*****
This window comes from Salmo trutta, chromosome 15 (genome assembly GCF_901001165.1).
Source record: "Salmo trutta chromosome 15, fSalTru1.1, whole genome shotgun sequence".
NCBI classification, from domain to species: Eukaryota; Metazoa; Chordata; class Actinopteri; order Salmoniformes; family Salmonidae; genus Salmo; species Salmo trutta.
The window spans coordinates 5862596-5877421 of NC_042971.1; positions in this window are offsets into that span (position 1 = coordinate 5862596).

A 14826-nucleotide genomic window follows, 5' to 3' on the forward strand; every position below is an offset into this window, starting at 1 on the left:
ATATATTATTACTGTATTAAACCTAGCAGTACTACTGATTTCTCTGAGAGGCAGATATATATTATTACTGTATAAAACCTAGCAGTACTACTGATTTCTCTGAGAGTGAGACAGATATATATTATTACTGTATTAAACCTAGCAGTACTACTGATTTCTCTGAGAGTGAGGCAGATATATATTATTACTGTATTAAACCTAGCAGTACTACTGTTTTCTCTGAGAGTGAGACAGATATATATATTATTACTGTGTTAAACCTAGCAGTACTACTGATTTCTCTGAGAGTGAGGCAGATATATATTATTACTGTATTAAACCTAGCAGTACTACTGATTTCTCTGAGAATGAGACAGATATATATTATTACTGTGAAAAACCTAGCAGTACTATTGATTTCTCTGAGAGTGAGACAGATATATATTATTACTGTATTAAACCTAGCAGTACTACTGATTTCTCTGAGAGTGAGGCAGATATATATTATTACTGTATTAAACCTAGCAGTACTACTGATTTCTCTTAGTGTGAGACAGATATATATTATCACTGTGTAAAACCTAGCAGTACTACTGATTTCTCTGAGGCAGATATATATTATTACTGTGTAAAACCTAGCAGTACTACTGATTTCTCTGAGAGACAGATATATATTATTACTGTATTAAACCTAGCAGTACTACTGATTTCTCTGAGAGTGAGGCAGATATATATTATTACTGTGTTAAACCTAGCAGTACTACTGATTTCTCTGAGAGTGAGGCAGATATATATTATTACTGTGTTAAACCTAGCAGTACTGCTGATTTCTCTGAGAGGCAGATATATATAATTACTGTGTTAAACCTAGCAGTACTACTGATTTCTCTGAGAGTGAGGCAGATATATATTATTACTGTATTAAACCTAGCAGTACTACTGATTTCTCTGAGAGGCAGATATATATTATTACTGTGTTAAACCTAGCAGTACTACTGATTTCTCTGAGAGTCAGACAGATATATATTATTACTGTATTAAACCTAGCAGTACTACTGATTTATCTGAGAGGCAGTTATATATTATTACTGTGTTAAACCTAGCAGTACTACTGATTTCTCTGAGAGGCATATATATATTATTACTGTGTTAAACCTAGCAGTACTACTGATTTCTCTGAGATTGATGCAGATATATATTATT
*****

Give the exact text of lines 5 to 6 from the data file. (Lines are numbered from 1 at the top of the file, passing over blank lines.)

A 14826-nucleotide genomic window follows, 5' to 3' on the forward strand; every position below is an offset into this window, starting at 1 on the left:
ATATATTATTACTGTATTAAACCTAGCAGTACTACTGATTTCTCTGAGAGGCAGATATATATTATTACTGTATAAAACCTAGCAGTACTACTGATTTCTCTGAGAGTGAGACAGATATATATTATTACTGTATTAAACCTAGCAGTACTACTGATTTCTCTGAGAGTGAGGCAGATATATATTATTACTGTATTAAACCTAGCAGTACTACTGTTTTCTCTGAGAGTGAGACAGATATATATATTATTACTGTGTTAAACCTAGCAGTACTACTGATTTCTCTGAGAGTGAGGCAGATATATATTATTACTGTATTAAACCTAGCAGTACTACTGATTTCTCTGAGAATGAGACAGATATATATTATTACTGTGAAAAACCTAGCAGTACTATTGATTTCTCTGAGAGTGAGACAGATATATATTATTACTGTATTAAACCTAGCAGTACTACTGATTTCTCTGAGAGTGAGGCAGATATATATTATTACTGTATTAAACCTAGCAGTACTACTGATTTCTCTTAGTGTGAGACAGATATATATTATCACTGTGTAAAACCTAGCAGTACTACTGATTTCTCTGAGGCAGATATATATTATTACTGTGTAAAACCTAGCAGTACTACTGATTTCTCTGAGAGACAGATATATATTATTACTGTATTAAACCTAGCAGTACTACTGATTTCTCTGAGAGTGAGGCAGATATATATTATTACTGTGTTAAACCTAGCAGTACTACTGATTTCTCTGAGAGTGAGGCAGATATATATTATTACTGTGTTAAACCTAGCAGTACTGCTGATTTCTCTGAGAGGCAGATATATATAATTACTGTGTTAAACCTAGCAGTACTACTGATTTCTCTGAGAGTGAGGCAGATATATATTATTACTGTATTAAACCTAGCAGTACTACTGATTTCTCTGAGAGGCAGATATATATTATTACTGTGTTAAACCTAGCAGTACTACTGATTTCTCTGAGAGTCAGACAGATATATATTATTACTGTATTAAACCTAGCAGTACTACTGATTTATCTGAGAGGCAGTTATATATTATTACTGTGTTAAACCTAGCAGTACTACTGATTTCTCTGAGAGGCATATATATATTATTACTGTGTTAAACCTAGCAGTACTACTGATTTCTCTGAGATTGATGCAGATATATATTATT